The Christmas Eve carol service of Cambridge University, is one of the most famous carol services in the world and anyone with the patience to stand in the queue can go for free.
But before you head for King's College Chapel in Cambridge, England, make sure you know which service you're planning to attend. There are two popular broadcast carol services from King's. Only one really takes place on Christmas Eve and only one is open to the public.
Carols From King's vs. A Festival of Nine Lessions
The familiar televised carol service with its robed choristers in the candlelight, shown on Christmas Eve by BBC2 and around the world on BBC television outlets, is actually recorded early in December with an invited audience made up of members of the college. They've been doing it that way for over 60 years.
This is a completely different service from The Festival of Nine Lessons and Carols, broadcast live on BBC Radio 4 at 3 p.m. GMT (10 a.m. EST and 7 a.m. PST) on Christmas Eve, at 2 p.m. on BBC Radio 3 on Christmas Day, and around the world to millions of listeners throughout the holiday season on the BBC World Service. This is the one that's possible to attend–with a little patience and a warm coat.
The service, adapted from one created in 1880, was first held at King's on Christmas Eve in 1918, a little over a month after the end of World War I. It was first broadcast by the BBC in 1928. Today, at least 450 radio stations, including the American Public Media network, carry the broadcast. Since it has been around for nearly 90 years and, since thousands of churches have adopted its format, there's a good chance you grew up listening to it as a background to your own holiday celebrations without even knowing it.
How to Attend
The King's College Chapel Festival of Nine Lessons and Carols is free to anyone who wishes to attend, but it is extremely popular so you need to be patient and willing to line up very early for a chance of a seat.
On Christmas Eve, the gates open between 6:30 and 7 a.m. and the first members of the public are admitted to the grounds of King's College. However, by that time the queue has reached the maximum number who will be admitted, so many people arrive much earlier, typically between 4 and 5 a.m. Some people may even arrive the night before to ensure they get the best seats. Make sure you bring a photo ID with you, because even though the tickets are free, specific seats may be issued to specific people.
Admittance is only through the main gate on King's Parade. All other gates into the College are locked. The college porters count the number of people joining the line. Once there are as many lined up as there are seats available in the chapel, the porters tell new arrivals that they're unlikely to be seated.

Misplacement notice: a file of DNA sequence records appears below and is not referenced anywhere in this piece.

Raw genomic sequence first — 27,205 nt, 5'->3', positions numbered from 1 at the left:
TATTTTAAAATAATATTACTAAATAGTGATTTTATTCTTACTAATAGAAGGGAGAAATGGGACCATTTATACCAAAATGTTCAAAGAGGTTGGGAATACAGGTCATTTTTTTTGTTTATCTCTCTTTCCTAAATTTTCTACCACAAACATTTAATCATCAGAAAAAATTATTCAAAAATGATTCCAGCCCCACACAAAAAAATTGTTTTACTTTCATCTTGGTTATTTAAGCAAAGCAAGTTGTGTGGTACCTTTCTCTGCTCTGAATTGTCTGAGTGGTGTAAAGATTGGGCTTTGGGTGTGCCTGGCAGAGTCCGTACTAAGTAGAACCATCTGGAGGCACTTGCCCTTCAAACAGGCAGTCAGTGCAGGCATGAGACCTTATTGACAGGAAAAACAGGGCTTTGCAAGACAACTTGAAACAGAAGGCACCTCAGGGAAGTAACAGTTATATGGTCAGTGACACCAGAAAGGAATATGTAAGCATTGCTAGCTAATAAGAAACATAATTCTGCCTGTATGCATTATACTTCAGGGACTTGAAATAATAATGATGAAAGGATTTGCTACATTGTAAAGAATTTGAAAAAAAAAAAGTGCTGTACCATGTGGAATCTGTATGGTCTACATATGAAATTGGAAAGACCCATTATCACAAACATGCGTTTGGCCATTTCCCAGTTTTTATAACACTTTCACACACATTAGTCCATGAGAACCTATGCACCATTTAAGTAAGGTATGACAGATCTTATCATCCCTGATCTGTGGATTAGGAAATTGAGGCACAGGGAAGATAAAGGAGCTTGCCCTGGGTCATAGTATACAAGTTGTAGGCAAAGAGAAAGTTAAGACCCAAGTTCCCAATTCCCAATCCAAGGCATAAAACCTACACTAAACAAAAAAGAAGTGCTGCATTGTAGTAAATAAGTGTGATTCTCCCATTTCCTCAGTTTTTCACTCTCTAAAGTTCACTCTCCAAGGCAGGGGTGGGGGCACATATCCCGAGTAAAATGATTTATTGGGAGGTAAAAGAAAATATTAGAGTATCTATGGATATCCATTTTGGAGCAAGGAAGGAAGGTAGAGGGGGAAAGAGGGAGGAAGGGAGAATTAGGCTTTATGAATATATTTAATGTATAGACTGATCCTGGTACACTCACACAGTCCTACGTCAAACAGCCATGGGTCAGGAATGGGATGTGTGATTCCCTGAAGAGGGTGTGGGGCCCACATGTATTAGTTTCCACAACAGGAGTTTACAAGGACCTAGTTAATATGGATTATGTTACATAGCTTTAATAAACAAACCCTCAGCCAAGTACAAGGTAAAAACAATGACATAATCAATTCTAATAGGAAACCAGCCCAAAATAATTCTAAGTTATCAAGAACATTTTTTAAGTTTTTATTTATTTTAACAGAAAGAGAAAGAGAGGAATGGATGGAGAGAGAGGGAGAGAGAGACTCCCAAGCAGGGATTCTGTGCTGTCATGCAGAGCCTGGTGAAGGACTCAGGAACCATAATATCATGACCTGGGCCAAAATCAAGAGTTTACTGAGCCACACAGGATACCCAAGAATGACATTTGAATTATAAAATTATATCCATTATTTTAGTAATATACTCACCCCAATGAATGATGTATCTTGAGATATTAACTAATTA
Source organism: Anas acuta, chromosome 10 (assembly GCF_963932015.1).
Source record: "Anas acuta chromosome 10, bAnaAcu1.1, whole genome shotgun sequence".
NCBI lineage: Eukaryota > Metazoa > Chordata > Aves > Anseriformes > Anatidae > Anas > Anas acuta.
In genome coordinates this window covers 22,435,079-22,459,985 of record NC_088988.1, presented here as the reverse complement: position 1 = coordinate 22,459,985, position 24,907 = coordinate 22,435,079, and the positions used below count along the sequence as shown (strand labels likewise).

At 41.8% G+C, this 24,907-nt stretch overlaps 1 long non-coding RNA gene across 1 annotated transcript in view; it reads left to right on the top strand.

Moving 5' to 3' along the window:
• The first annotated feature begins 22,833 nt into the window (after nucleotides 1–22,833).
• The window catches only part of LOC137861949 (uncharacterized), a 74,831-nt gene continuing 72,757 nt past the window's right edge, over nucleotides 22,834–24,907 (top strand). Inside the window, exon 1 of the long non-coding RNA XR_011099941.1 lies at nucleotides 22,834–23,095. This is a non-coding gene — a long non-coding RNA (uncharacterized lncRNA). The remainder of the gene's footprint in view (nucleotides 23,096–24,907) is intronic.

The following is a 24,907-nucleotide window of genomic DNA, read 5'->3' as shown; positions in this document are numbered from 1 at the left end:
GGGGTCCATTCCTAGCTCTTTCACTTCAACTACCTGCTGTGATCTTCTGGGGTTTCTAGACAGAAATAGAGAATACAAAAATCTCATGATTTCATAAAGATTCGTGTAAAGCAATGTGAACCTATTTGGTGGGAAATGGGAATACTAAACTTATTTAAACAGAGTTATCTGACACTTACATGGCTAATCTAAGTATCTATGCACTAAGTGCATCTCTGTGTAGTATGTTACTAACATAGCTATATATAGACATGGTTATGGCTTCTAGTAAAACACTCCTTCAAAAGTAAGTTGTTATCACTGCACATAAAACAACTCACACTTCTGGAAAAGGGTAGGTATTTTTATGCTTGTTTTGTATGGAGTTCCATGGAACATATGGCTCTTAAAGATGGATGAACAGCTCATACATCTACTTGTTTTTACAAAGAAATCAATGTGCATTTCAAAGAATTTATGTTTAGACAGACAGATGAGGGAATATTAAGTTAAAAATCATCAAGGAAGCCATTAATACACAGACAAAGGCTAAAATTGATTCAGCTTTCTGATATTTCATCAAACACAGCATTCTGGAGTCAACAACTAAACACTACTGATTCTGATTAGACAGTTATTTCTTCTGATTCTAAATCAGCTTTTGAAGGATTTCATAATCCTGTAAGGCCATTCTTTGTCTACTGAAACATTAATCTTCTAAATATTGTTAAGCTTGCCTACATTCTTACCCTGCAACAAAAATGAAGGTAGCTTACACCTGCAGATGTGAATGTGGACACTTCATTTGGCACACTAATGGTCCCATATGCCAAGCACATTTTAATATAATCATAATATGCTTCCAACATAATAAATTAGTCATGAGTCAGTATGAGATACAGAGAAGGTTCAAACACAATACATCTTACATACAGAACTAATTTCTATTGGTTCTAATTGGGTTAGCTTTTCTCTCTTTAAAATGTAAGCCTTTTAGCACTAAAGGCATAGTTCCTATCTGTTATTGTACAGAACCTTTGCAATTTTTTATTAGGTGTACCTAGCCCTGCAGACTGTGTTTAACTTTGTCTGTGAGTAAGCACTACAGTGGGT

If you don't arrive in time to get a ticket, there may still be hope! Stick around and you can try your luck again at 1:30 when 500 standing room tickets will be issued. You may be waiting in line for a long time, so dress warmly and consider bringing something portable, like a folding chair, to sit on because the chapel doors won't open until 1:30 p.m. and the service doesn't start until 3 p.m. You won't be able to bring your chairs and bags with you into the chapel, but there will be a designated area where you can leave your belongings with a porter.
Special Admission for the Disabled
A limited number of advance tickets are available for people unable to stand in the queue because of disability or illness. Demand for these tickets is high so if you'll need one you must apply by mail by writing a letter to the Dean. In 2019, the mail application period ended September 30 as in the previous year. So if you haven't applied for disabled tickets by then, you are out of luck. Next year, make sure to get your postal application in as soon as the application period opens, May 18, for a better chance.
Send applications to The PA to the Dean, King's College, King's Parade, Cambridge, CB2 1ST United Kingdom, enclosing a stamped, self-addressed envelope.
Getting to King's College Chapel, Cambridge
King's College Chapel is within the ground of King's College on King's Parade in the center of the town. Public transportation on Christmas Eve ends earlier than normal and is usually very busy but if you plan ahead you should be able to reach King's College Chapel relatively easily.
- By train: Regular direct trains leave London King's Cross Station for Cambridge from very early in the morning. The trip takes about an hour and 20 minutes. The train station is about 1.3 miles from the city center. If no taxis are available, take buses 1 or 7 to Cambridge Emmanuel Street. Both services run on Christmas Eve.
- By bus: Services between Victoria Coach Station in London and Cambridge city center take anywhere from about an hour and 45 minutes to three hours on Christmas Eve.
- By car: Cambridge is a small city that is largely pedestrianized in its center. It will be congested with last minute shoppers on Christmas Eve. If you plan to drive from London, allow plenty of time. It may only be 63 miles away but it is not the easiest 63 miles on any day, let alone Christmas Eve. Your best bet is to choose the town's Park and Ride parking lots, where you can park on the outskirts of town and take a reasonably priced local bus (usually for one park-and-ride fare) to the town center.